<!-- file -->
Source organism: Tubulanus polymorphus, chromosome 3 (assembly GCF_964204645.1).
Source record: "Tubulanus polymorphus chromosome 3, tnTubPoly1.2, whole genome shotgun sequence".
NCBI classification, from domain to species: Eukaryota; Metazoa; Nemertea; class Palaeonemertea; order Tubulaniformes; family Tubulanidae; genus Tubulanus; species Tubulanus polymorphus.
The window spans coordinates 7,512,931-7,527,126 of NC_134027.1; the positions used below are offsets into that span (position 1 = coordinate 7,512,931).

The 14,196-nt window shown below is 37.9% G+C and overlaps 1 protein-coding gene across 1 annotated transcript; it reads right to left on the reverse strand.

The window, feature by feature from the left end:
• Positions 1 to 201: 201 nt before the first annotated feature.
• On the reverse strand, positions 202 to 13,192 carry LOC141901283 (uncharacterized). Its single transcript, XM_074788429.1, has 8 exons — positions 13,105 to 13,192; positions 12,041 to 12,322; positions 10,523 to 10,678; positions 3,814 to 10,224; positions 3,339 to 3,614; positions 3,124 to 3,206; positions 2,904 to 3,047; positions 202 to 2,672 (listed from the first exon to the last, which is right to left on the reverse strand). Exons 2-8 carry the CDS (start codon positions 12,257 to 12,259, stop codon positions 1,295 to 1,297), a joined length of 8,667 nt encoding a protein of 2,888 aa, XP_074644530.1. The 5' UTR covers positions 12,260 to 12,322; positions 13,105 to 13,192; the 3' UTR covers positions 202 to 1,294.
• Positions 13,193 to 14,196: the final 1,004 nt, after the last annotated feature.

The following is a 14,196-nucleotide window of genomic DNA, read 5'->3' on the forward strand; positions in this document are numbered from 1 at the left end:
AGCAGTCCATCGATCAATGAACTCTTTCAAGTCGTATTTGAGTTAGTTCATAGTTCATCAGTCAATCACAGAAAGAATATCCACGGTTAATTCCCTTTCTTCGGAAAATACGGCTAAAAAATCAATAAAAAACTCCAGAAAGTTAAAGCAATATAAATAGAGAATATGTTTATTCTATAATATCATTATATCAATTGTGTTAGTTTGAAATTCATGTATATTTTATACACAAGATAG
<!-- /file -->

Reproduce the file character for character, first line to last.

Source organism: Tubulanus polymorphus, chromosome 3 (assembly GCF_964204645.1).
Source record: "Tubulanus polymorphus chromosome 3, tnTubPoly1.2, whole genome shotgun sequence".
NCBI classification, from domain to species: Eukaryota; Metazoa; Nemertea; class Palaeonemertea; order Tubulaniformes; family Tubulanidae; genus Tubulanus; species Tubulanus polymorphus.
The window spans coordinates 7,512,931-7,527,126 of NC_134027.1; the positions used below are offsets into that span (position 1 = coordinate 7,512,931).

The 14,196-nt window shown below is 37.9% G+C and overlaps 1 protein-coding gene across 1 annotated transcript; it reads right to left on the reverse strand.

The window, feature by feature from the left end:
• Positions 1 to 201: 201 nt before the first annotated feature.
• On the reverse strand, positions 202 to 13,192 carry LOC141901283 (uncharacterized). Its single transcript, XM_074788429.1, has 8 exons — positions 13,105 to 13,192; positions 12,041 to 12,322; positions 10,523 to 10,678; positions 3,814 to 10,224; positions 3,339 to 3,614; positions 3,124 to 3,206; positions 2,904 to 3,047; positions 202 to 2,672 (listed from the first exon to the last, which is right to left on the reverse strand). Exons 2-8 carry the CDS (start codon positions 12,257 to 12,259, stop codon positions 1,295 to 1,297), a joined length of 8,667 nt encoding a protein of 2,888 aa, XP_074644530.1. The 5' UTR covers positions 12,260 to 12,322; positions 13,105 to 13,192; the 3' UTR covers positions 202 to 1,294.
• Positions 13,193 to 14,196: the final 1,004 nt, after the last annotated feature.

The following is a 14,196-nucleotide window of genomic DNA, read 5'->3' on the forward strand; positions in this document are numbered from 1 at the left end:
AGCAGTCCATCGATCAATGAACTCTTTCAAGTCGTATTTGAGTTAGTTCATAGTTCATCAGTCAATCACAGAAAGAATATCCACGGTTAATTCCCTTTCTTCGGAAAATACGGCTAAAAAATCAATAAAAAACTCCAGAAAGTTAAAGCAATATAAATAGAGAATATGTTTATTCTATAATATCATTATATCAATTGTGTTAGTTTGAAATTCATGTATATTTTATACACAAGATAG